Ketosis means that your liver is making a lot of sugar

The keto­sis does not mean that you are los­ing weight. It is sim­ply a sign that your liv­er is mak­ing sug­ar (glu­cose) out of pro­teins and oth­er non­car­bo­hy­drates. Your liv­er is work­ing so hard to make this glu­cose that it is using up one of the chem­i­cals that it needs for burn­ing fat com­plete­ly. As a result, some of the fat gets bro­ken down through an abnor­mal path­way that pro­duces ketone bod­ies.

Is ketosis harmful?

Dur­ing a fast, a lit­tle bit of keto­sis is good. Your brain can use a lit­tle bit of the ketone bod­ies as an alter­na­tive fuel. How­ev­er, the severe keto­sis that can occur in untreat­ed type 1 dia­betes is a life-threat­en­ing emer­gency. Before the dis­cov­ery of insulin, type 1 dia­betes always led to ketoaci­do­sis, coma, and death. Ketoaci­do­sis means that the keto­sis is so bad that it low­ers the blood pH. Dia­bet­ic ketoaci­do­sis is a com­bi­na­tion of high blood sug­ar, dehy­dra­tion, low blood pH, and an elec­trolyte imbal­ance. These prob­lems must be cor­rect­ed care­ful­ly, at the same time, in an inten­sive care unit.

In a healthy per­son, the ketone lev­els in the blood are usu­al­ly less than 1 mg/dL. Nor­mal­ly, the ketone body con­cen­tra­tion in urine is too low to show up on a test strip. You can boost your pro­duc­tion of ketone bod­ies by fast­ing or by eat­ing a low-car­bo­hy­drate diet. You can get into a state of keto­sis either way. How­ev­er, the effects of a fast are far dif­fer­ent from the effects of a low-car­bo­hy­drate diet. The Paleo advo­cates believe that eat­ing bacon and eggs—but no toast—would pro­duce the same effect as fast­ing. It is a fool­ish belief.

Sci­en­tists are only begin­ning to under­stand the poten­tial ben­e­fits of peri­od­ic fast­ing. Fast­ing is a sure-fire way to lose some weight. Fast­ing can also help to sup­press a run­away inflam­ma­to­ry response. A med­ical­ly super­vised water-only fast is also a use­ful first step in an elim­i­na­tion diet. The goal of an elim­i­na­tion diet is to iden­ti­fy which foods are mak­ing you sick.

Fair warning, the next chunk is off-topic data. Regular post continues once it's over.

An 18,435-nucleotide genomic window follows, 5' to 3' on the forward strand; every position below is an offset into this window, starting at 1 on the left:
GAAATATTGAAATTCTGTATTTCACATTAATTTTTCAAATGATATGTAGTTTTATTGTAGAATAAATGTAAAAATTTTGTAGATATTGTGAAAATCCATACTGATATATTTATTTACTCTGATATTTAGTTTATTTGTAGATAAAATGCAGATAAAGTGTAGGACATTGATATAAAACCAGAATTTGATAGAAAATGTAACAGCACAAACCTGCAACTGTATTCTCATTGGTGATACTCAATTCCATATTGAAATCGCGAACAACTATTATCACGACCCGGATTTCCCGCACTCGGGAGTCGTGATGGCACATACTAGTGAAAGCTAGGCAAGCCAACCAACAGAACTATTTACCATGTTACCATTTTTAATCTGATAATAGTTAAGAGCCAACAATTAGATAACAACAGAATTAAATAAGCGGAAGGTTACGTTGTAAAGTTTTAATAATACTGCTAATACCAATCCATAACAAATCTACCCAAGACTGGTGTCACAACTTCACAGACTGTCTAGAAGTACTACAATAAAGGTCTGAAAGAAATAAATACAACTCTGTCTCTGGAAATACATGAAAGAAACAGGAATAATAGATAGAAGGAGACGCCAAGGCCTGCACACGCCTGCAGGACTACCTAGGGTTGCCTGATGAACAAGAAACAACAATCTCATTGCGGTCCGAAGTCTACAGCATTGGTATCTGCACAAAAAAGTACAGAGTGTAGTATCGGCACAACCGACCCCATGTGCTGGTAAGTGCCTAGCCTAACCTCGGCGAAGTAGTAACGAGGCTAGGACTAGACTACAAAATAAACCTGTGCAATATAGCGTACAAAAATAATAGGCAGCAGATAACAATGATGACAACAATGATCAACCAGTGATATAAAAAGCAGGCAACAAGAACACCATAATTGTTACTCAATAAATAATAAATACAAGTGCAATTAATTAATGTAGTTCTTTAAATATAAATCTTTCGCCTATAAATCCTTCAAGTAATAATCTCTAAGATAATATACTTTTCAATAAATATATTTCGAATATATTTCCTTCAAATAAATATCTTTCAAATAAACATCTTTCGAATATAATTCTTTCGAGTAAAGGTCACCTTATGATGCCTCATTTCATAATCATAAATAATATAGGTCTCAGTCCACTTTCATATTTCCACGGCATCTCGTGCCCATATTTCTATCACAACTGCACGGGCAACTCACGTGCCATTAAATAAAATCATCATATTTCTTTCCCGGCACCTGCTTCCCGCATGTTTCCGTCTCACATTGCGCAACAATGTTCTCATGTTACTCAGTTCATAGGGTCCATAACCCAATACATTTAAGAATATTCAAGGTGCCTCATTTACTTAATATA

Should you believe the Paleo hype?

Many peo­ple swear by the Paleo diet. They claim to have eat­en it for months or even years. They claim that it made them thin and healthy. Yet there is room for doubt. No soci­eties any­where on earth have eat­en a keto­genic diet. Also, the soci­eties with a high-fat, low-carb diet have rapid aging and a short life span. In con­trast, the peo­ple who eat a high-car­bo­hy­drate diet based on starch­es and veg­eta­bles can have long and healthy lives. The Chi­na-Cor­nell Oxford Project found that the less ani­mal-source food a pop­u­la­tion eats, the low­er its aver­age cho­les­terol lev­el is and the low­er its risk of death from chron­ic dis­ease is. Eat­ing even small amounts of ani­mal-source food is dan­ger­ous.

The side effects of the keto diet

A keto­genic diet can sup­press seizures in chil­dren with severe epilep­sy. Yet in those chil­dren, the diet can have side effects. It can cause dehy­dra­tion, con­sti­pa­tion, vom­it­ing, high cho­les­terol, and kid­ney stones. Some chil­dren have had severe side effects. These include heart rhythm prob­lems, inflam­ma­tion of the pan­creas, and loss of cal­ci­um from the bones. In short, a keto­genic diet is use­ful for man­ag­ing some rare but seri­ous dis­eases. How­ev­er, the keto diet s dan­ger­ous in the long run.